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40th anniversary of the year the then Garfield Cadets went co-ed. As we hear from DCI's Dan Potter in today's Field Pass, the entire 1969 Cadets' color guard was inducted into the corps' Hall of Fame over the weekend.
credit    Dan Potter, DCI Field Pass: .
Click here for When the Cadets’ color guard went co-ed

The below links are a 75th Anniversary audio gift of love from Cadet John Ogle to his fellow Cadets. There are four parts, covering 1959-1962. Enjoy and remember. FHNSAB...
Click here for Part 1      Click here for Part 2
Click here for Part 3      Click here for Part 4
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   Cadet History, 1962

Reprinted from an article written by Dave Shaw and printed in Drum Corps News

 The Cadets of Garfield 1962 Photographer Ron DaSilva
   In the winter of 1962 The Cadets of Garfield (a name designed to lead into a weakening of identification with a single town), were preparing to welcome some new instructors to their staff…all renowned individuals with accomplishments and reputations already firmly established

PERCUSSION: Mr. Les Parks. Mr. Parks was arguably the foremost percussion instructor and educator in the drum and bugle corps activity of that era. Prior to accepting a position with The Cadets he had been percussion caption head for such nationally famous organizations as The Sons of Liberty Ancient Corps (which he founded) , and St. Vincent’s Cadets of Bayonne. At the time he was approached by The Cadets he was percussion caption head for the world famous senior corps, The Hawthorne Caballeros. During his tenure with The Caballeros he was credited with ground breaking innovations such as the introduction of latin drums, (bongos & timbales), which in addition to being innovative were also very controversial due to strict American Legion rules on permitted instrumentation. His dedication to advancing the art of percussion in drum corps was probably the primary reason The Cadets sought him out to write for and instruct The Cadets. Mr. Parks attended The Julliard School of Music and played professionally with Meyer Davis and Fred Waring.

  The Cadets of Garfield 1962 Photographer Ron DaSilva
   BUGLE INSTRUCTOR: Mr. James D’Amico. Anyone who had ever thrilled to a performance by The Hawthorne Caballeros during that period was well acquainted with their masterful soloist, Jim D’Amico. His fantastic talent and prowess on the soprano horn as The Caballero’s featured soloist astounded audiences wherever the perennial champion Caballeros appeared. Mr. D’Amico was asked to lend his talents to The Cadets’ music staff with primary focus on tone, technique, and tonguing. He was also asked to instruct the Cadets’ feeder corps, The Plebes, which in a short period of time he built into a large, formidable adjunct corps to The Cadets. Jim D’Amico was a Cadet Alumnus who had marched as soloist with the 1953 American Legion National Championship Cadets.

COLOR GUARD: Mr. Frank Arthur. Mr. Arthur was also a Cadet Alumnus and former color guard captain. Frank acquired his experience and expertise as a combination instructor and color guard captain for The Cadets’ national championship guard during the 1959-1960 seasons. He was particularly adept at designing drills that complimented, dramatized, and spotlighted the musical and visual aspects of the Cadets’ field programs.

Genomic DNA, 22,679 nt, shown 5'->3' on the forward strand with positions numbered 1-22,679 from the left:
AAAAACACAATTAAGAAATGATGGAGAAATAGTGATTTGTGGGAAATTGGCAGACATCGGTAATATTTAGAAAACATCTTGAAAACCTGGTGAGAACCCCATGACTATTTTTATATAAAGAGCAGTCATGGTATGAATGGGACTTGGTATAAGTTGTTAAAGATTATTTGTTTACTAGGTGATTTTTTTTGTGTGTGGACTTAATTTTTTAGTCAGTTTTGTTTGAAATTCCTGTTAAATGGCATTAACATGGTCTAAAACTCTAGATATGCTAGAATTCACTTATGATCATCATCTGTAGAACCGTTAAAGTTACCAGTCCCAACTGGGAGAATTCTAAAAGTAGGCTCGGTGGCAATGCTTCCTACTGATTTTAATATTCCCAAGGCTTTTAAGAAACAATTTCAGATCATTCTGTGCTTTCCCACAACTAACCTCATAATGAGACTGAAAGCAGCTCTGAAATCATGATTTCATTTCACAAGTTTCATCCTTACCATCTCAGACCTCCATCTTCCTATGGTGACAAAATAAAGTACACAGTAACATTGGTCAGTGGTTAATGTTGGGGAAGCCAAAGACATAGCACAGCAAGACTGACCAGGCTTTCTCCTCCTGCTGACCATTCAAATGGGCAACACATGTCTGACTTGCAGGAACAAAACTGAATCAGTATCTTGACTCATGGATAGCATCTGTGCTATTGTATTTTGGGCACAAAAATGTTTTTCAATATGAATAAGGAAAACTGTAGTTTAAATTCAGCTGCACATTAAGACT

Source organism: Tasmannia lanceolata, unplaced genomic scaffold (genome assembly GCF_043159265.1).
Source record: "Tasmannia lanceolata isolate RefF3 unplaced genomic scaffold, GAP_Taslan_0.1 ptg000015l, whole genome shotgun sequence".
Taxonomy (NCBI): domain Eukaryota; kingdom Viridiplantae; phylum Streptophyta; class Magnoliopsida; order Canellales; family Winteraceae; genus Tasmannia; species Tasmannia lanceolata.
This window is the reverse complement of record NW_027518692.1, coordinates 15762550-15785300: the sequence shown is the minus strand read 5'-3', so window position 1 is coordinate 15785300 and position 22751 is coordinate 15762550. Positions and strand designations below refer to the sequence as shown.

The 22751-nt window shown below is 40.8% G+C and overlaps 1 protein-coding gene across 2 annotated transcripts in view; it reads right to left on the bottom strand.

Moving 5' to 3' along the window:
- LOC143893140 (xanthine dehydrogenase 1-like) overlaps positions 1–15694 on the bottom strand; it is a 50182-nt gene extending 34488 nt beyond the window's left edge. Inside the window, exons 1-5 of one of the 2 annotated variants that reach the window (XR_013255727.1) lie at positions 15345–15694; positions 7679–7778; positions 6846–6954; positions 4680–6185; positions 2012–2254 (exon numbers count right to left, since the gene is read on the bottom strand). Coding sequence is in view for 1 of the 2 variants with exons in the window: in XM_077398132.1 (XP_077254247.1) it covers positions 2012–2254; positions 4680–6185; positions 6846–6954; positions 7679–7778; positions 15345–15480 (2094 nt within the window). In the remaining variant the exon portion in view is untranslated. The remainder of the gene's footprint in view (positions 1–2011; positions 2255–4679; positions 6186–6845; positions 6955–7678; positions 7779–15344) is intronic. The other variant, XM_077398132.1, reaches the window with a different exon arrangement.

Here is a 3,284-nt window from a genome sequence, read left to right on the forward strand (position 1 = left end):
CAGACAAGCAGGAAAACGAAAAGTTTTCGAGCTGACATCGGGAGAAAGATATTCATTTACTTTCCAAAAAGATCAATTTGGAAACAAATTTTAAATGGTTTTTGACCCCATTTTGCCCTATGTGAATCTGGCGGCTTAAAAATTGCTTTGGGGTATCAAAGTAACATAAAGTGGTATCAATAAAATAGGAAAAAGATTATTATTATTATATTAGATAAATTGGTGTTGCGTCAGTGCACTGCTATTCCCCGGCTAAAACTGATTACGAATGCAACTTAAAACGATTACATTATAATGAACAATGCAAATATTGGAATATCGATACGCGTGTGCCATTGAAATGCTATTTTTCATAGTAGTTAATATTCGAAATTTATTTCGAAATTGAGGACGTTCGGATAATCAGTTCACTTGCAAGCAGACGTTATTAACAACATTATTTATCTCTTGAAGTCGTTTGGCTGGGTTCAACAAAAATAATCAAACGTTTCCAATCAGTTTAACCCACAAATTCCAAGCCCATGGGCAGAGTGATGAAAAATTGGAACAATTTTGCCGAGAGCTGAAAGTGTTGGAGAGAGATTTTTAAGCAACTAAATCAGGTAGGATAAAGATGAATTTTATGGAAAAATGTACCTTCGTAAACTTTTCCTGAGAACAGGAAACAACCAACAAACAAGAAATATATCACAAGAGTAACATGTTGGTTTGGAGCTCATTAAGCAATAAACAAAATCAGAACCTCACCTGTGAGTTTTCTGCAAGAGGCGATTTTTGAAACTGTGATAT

The Cadets of Garfield 1962
Photographer Ron DaSilva
   These three new additions to The Cadets’ staff in 1962 joined an already distinguished lineup of Cadet instructors. Returning to the corps for a fourteenth season was Mr. Jim Costello, renowned Director and drill instructor of The Hawthorne Caballeros. Mr. Costello whose brilliant work with The Cadets and The Caballeros had helped to bring both corps multiple national championships, was particularly celebrated for drills that seemed to blend seamlessly as well as to highlight the musical selections played on the field. He was also an execution perfectionist, which served his corps well during the “tic” adjudication era. Jim Costello, by the 1962 season, could already claim the honor of having instructed more national championship winning corps than any other man in drum corps history. He had earned a total of twelve American Legion national championship titles.

MUSIC CAPTION HEAD: Mr. Don Angelica. In 1962 Don Angelica was returning to The Cadets for his third consecutive season. He had already become an activity legend in that short period of time. As primary music arranger, instructor, and caption head for both The Cadets and The Caballeros, he had quickly become, perhaps arguably, the most respected and sought-after instructor in the activity. A former Cadet himself who marched in both the 1953 and 1957 national championship Cadets, he was the Cadets’ primary soloist around whom the 1957 program was constructed. His “Angels Sing” solo, in particular, is still celebrated by drum corps aficionados to this day. His musical and educational resume, even at that early point in his career, was extremely impressive.

With this staff in place the 1962 Cadets were optimistic that they were geared for a very strong season. Their optimism proved to be warranted. They won the American Legion National Championship in 1962, as they had done in 1960 and 1961; for their second three-peat…a feat never previously accomplished by any other American Legion sponsored junior drum and bugle corps. It was a year to remember!